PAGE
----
How to make the most of Java enums

Anytime you have a set of known constant values, an enum is a type-safe representation that prevents common problems.

April 9, 2021

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[Java Magazine is pleased to republish this article from Michael Kölling, published in 2016, about enums. —Ed.]

Enumerations—or “enums” for short—are a restricted Java data type that lets a developer define a variable to be a set of predefined constants. The variable can be a member of only that set of constants. Enums are not used as much as they should be. They aren’t one of those big, bold, buzzy concepts that get people excited or force themselves on you. Rather they quietly improve code, making it more reliable and more readable.

There are several reasons why some developers don’t use enums. For one, early versions of Java did not have enums. Some programmers may have learned the platform before Java 5, when enums were added to the language, and they never got around to changing their habits. Others may have come from different languages that did not support enums. And lastly, some developers might not have felt the need to use enums because they were perfectly able to solve problems without them. None of these is a good reason to continue ignoring them.

Enums enable you to make your code significantly better: more robust, more type-safe, less error-prone, and more elegant. And these things matter.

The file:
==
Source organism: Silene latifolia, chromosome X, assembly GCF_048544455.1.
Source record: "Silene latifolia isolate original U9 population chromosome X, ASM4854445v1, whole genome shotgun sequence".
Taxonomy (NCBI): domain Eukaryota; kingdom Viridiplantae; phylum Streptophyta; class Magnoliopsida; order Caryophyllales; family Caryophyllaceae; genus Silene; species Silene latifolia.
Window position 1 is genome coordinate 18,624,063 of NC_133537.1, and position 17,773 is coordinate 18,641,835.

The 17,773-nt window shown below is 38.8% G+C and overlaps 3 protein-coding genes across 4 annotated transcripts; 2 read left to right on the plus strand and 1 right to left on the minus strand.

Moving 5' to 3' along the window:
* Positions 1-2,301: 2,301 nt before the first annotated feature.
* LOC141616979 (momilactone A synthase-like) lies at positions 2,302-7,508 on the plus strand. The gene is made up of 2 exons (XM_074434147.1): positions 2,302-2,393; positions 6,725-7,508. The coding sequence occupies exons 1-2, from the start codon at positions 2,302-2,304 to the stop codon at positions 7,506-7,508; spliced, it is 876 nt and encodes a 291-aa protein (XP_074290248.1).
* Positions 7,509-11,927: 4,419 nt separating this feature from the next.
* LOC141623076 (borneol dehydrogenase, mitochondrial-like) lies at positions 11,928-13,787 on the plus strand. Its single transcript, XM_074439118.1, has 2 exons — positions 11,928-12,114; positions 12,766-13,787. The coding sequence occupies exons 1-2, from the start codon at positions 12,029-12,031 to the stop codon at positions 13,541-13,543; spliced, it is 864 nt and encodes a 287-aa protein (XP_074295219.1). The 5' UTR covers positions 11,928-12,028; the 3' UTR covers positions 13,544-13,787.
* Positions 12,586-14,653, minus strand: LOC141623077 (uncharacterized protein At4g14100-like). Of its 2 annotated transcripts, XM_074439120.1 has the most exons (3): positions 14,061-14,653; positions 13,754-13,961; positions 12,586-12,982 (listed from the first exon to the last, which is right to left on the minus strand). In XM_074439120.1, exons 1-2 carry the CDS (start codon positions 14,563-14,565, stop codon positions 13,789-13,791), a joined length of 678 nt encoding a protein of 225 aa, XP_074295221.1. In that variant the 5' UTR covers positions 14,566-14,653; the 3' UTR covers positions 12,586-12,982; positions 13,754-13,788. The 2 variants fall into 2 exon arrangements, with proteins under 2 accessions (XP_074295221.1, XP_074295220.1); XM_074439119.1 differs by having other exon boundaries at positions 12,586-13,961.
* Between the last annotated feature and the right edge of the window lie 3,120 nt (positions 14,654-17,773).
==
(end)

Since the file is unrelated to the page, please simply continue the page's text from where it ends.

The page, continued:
When and why to use enums

Let’s examine the use of enums with an example. Suppose you want to write a text-based adventure game—something similar to Colossal Cave Adventure or Zork, two classic computer games. Those games have a set of command words that the user can type in. And let’s say the valid command words are go, look, take, help, and quit.

Somewhere in your code, you are likely to have a definition of those command words. In a straightforward first implementation, they might be defined in an array of strings, like the following:


private static final String[] validCommands = { 
   "go", "look", "take", "help", "quit"
};

Somewhere else in your program, you will have some code that reacts to these words being entered. The code then calls the right method to act on them. In the following code snippet, I assume that the String variable commandWord holds the word that was typed in:


switch (commandWord) {
   case "go":
      goRoom(secondWord);
      break;
   case "look":
      look();
      break;
   case "take":
      takeItem(secondWord);
      break;
   case "Help":
      printHelp();
      break;
   case "quit":
       quit();
       break;
}